Middletown the Port

My current hometown of Middletown, Connecticut, was once the fourth-largest port in the thirteen original American colonies — right after New York City, Boston, and Philadelphia.  It was the grain-export capital of New England, sending the produce of the colonies to the West Indies and to England and Ireland.  The needs of the shipbuilding industry and the surrounding agricultural businesses drove a culture of innovation, design thinking, and manufacturing that lasted until well after World War II.  That’s what my reporter friend Erik told me this morning.

Today, Middletown has about the same population as medieval Rome, around 31,000 people, or 40,000 if you including a neighboring town or two.  Yet as a city we’re nearly completely cut off from our relationship with the Connecticut River, and with the ocean 30 miles downstream.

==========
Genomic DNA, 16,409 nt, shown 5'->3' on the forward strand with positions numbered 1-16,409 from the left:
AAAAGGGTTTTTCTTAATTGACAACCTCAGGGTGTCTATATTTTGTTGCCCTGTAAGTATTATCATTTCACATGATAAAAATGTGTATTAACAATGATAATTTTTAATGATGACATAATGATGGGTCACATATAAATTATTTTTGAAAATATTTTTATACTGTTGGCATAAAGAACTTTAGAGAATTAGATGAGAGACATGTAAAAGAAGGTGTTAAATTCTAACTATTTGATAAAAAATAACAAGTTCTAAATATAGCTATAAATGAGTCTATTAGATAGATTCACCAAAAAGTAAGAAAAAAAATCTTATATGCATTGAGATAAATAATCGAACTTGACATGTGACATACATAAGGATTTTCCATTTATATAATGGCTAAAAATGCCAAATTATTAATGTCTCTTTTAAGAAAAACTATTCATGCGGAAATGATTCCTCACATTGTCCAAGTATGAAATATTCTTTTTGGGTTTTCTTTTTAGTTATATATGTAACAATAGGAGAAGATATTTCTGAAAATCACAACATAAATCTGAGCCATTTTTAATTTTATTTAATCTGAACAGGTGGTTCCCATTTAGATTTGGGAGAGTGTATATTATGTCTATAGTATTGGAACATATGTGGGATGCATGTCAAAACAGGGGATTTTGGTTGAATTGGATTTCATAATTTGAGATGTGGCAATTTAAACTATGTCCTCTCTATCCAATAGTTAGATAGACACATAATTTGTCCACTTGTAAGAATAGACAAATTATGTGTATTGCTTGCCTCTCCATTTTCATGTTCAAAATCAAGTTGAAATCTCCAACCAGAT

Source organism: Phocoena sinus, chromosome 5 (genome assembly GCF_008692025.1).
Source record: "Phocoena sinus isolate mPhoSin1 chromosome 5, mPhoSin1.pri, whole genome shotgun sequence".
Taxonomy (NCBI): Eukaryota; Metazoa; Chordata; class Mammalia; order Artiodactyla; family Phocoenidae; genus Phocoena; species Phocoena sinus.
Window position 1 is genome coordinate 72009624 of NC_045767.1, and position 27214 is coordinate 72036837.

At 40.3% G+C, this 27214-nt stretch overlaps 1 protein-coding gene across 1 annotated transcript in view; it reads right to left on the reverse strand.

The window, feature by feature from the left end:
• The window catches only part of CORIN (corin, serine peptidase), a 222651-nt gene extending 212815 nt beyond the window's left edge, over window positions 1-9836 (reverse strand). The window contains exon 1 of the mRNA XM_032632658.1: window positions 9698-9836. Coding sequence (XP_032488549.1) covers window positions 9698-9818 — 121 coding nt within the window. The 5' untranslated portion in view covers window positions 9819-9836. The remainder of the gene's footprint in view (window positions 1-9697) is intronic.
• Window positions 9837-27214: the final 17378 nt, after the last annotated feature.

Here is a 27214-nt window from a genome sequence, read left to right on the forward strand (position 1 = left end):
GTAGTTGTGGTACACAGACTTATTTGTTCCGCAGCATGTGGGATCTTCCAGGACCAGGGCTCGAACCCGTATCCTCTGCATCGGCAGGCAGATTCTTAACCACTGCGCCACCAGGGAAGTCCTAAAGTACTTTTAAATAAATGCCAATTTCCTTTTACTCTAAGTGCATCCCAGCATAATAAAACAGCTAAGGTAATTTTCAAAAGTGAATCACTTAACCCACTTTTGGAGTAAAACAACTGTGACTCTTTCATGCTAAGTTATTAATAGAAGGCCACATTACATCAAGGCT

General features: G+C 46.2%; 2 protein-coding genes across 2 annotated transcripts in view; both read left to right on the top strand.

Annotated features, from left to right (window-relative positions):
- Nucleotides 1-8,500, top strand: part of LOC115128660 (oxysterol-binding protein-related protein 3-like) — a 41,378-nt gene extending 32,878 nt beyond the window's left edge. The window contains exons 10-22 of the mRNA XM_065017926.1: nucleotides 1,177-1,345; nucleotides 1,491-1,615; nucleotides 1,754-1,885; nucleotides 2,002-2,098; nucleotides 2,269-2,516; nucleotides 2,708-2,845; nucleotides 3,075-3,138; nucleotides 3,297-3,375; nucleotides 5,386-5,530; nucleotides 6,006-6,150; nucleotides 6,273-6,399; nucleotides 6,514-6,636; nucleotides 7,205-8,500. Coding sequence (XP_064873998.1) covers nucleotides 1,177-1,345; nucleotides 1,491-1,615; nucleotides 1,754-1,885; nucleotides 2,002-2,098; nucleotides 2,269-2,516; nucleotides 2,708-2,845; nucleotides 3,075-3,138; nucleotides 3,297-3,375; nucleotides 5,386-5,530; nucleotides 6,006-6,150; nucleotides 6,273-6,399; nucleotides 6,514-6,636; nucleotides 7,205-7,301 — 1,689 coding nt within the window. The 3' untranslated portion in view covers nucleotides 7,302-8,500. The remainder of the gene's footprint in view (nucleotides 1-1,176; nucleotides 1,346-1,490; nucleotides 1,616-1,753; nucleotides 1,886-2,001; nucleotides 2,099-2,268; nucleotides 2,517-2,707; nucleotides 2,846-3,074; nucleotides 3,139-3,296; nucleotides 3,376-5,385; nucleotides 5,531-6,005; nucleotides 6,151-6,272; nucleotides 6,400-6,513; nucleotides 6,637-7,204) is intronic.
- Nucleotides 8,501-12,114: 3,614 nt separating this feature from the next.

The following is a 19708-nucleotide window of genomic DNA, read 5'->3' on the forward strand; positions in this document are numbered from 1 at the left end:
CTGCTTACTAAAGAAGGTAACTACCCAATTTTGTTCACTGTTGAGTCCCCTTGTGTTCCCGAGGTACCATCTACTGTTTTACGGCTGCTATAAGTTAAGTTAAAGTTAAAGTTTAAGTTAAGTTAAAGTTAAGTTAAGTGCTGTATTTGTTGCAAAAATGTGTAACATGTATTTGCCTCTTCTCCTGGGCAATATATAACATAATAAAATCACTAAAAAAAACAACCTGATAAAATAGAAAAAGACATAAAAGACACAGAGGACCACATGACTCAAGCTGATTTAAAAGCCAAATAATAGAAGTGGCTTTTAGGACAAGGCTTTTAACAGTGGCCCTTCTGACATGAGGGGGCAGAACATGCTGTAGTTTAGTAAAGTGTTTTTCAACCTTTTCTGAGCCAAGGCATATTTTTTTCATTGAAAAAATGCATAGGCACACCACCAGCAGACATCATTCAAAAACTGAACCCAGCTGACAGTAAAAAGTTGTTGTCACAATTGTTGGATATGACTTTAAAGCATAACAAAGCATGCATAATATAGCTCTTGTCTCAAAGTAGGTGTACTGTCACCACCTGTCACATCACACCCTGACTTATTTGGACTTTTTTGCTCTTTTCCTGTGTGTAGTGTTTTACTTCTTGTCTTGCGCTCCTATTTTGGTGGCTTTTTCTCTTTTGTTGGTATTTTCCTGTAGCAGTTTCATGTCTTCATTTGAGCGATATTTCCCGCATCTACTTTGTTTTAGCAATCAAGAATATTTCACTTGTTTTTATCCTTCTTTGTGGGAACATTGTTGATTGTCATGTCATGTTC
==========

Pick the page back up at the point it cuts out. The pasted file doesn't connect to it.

The discovery elicits in me a kind of reflection and a marvel given my last post, on One School At A Time.  Could Middletown’s history, and its fame as a manufacturing and innovation center, be used as the basis for a renaissance in our local schools?

I think so.

What does your town bring to the table, in terms of its local resources, its history, its traditions, that could bring about a renaissance in your local schools?  How will you get people interested?

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